And I just say statistically there’s a good chance of it. If we look at the percentage of squamous cell carcinoma that is caused by 16, 18, it’s about 70% with 30% caused by all the other high-risk types. If we look at adenocarcinomas of the cervix it’s about 86% are caused by 16 or 18. So she had about and 86% chance that her adenocarcinoma would have been prevented had she been able to get the vaccine ahead of time.
So there are a lot of cervical cancers in the world. They’ve certainly been reduced in this country by about 75% to about 11,000 new cases occurring in 2007 and that reduction has been from Pap smear screening with about 3900 deaths. In the world, it’s still the second most common cancer, worldwide the second most common cause of cancer deaths in women with about a half million new cases and about a quarter of a million deaths.
It also takes away more years of life than other female cancers for women who end up dying of it because it generally occurs at younger ages. And you can see from this study, about 26 years of potential years of life are lost from a woman dying of cervical cancer versus 19 for breast and 17.4 for ovary. And it often occurs when women still have children at home. So it can be a very tragic loss within a family.
So I think just sort of in a summary of this natural history, most people get HPV at some time. Most people will clear high-risk HPV but some do not. And the time to clearance is variable, although for many individuals it’s within a fairly short six to twelve months. But its persistence of high-risk HPV DNA over a period of time that results in high-grade CIN 3 such as you see here. And if the HPV persists with that high-grade lesion, which would be required for the high-grade lesion to persist than cervical cancer can occur. And it occurs because of the accumulation of random mutation.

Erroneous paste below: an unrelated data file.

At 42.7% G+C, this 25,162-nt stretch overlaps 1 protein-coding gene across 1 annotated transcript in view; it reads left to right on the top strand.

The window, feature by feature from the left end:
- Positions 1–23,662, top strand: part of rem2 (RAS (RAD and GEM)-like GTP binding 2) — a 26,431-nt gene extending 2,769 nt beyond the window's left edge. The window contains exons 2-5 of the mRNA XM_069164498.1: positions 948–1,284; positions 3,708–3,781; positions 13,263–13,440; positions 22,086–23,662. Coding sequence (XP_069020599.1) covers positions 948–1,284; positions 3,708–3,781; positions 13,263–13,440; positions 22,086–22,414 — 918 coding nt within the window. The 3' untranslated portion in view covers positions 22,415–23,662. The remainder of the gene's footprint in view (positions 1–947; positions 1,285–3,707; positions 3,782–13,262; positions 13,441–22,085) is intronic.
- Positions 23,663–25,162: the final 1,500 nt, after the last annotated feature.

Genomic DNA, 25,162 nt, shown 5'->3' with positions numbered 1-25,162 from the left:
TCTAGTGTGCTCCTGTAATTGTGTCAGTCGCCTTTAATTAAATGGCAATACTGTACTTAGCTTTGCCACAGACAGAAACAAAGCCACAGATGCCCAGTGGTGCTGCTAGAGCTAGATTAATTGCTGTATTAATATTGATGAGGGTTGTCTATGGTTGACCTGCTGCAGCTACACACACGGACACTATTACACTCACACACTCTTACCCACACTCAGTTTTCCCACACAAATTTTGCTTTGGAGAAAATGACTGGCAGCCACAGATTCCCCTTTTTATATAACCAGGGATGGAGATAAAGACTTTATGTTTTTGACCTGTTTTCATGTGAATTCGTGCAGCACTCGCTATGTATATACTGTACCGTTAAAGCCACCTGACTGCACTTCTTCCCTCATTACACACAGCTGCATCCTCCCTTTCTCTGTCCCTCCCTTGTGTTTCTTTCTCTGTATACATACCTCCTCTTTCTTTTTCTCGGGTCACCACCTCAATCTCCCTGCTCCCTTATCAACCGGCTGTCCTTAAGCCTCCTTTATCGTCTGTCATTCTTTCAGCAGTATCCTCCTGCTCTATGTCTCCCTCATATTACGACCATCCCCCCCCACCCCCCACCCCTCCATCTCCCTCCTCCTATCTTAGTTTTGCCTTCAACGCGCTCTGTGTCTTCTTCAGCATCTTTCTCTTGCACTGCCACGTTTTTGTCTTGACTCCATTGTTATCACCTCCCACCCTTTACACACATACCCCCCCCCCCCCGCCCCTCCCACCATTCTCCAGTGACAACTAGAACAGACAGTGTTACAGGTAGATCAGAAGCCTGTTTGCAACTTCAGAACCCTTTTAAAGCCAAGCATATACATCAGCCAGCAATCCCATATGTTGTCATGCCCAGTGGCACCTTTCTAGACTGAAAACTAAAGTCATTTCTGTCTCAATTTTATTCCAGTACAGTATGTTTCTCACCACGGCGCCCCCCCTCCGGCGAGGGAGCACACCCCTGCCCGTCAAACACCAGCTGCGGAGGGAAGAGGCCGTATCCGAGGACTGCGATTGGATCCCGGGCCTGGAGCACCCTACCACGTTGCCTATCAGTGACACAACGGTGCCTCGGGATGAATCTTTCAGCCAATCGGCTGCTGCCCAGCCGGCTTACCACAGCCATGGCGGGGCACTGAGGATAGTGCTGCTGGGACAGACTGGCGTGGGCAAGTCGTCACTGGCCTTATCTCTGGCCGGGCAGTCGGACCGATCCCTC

So what I want to kind of just give you a short synopsis on is how HPV causes cancer. Now every cancer is the result of loss of control over normal cell growth.
This one we know is that loss of control is secondary to a virus. And normally when we have mutations occur in our DNA it results in increased protein levels from particularly our two most important anti-cancer genes or anti-onco genes, these ar p53 and the retinoblastoma gene. And this will usually either fix the cell DNA or destroy the cell. And if it destroys the cell it’s called apoptosis.
So as I already mentioned, the HPV genome, E67 can produce proteins that block this process, this protective apoptotic process and when it does interfere with that process it allows random mutations to accumulate.
And that’s probably why most high-grade lesions persist for many years before they become invasive because it takes quite a while for quite a number of mutations to accumulate that can result in loss of the mortality that cells usually have. And once the cell becomes immortalized it then can become cancer. And this can be promoted by herpes and chlamydia because increased cell turnover in the cervix in the presence of HPV can increase the risk of mutations. And it can be increased by smoking, which causes the accumulation of cotinine and nicotine and nitrosamines in the cervical mucus right where HPV can be destabilizing our apoptotic process.
So with accumulation of thousands of mutations, the cell can become immortalized and cancer such as this adenocarcinoma can occur.
Now let’s talk about the HPV DNA vaccine data. How is the HPV vaccine produced.
I think the most important thing for you to understand is that there is no DNA in this vaccine. It is a pure protein vaccine. The L1 gene is taken out of the HPV DNA and in this situation put in a yeast where it then elaborates the protein capsid without any HPV DNA cause the L1 only produces and L1 capsid. These are then injected into the individual to produce a host immune response that is a B cell antibody response. [16:04]
[30; 16:04] So there have been two major vaccines looked at, the bivalent vaccine 16, 18 is not yet FDA approved but it’s expected to be approved probably in the next year or so. And the quadrivalent vaccine, which is on the market now that has 6 and 11 besides the 16, 18. You can see on here that the study ages were very similar. The schedules were similar, zero, one and six months. And the eligibility criteria were just a little different in that the bivalent vaccine allowed a couples of more partners, lifetime partners, for those individuals entering the trial than the quadrivalent vaccine.
So I’m going to be talking about three groups of data and I don’t want to get you too confused. This first group of data is the perfect world, It’s women that had no HPV DNA present at the time they entered the trial to these four types, no serologic evidence of prior exposure. Got all three vaccines, did everything right in the trial and did not get exposed to these four vaccine types during the seven months that they were getting the vaccine.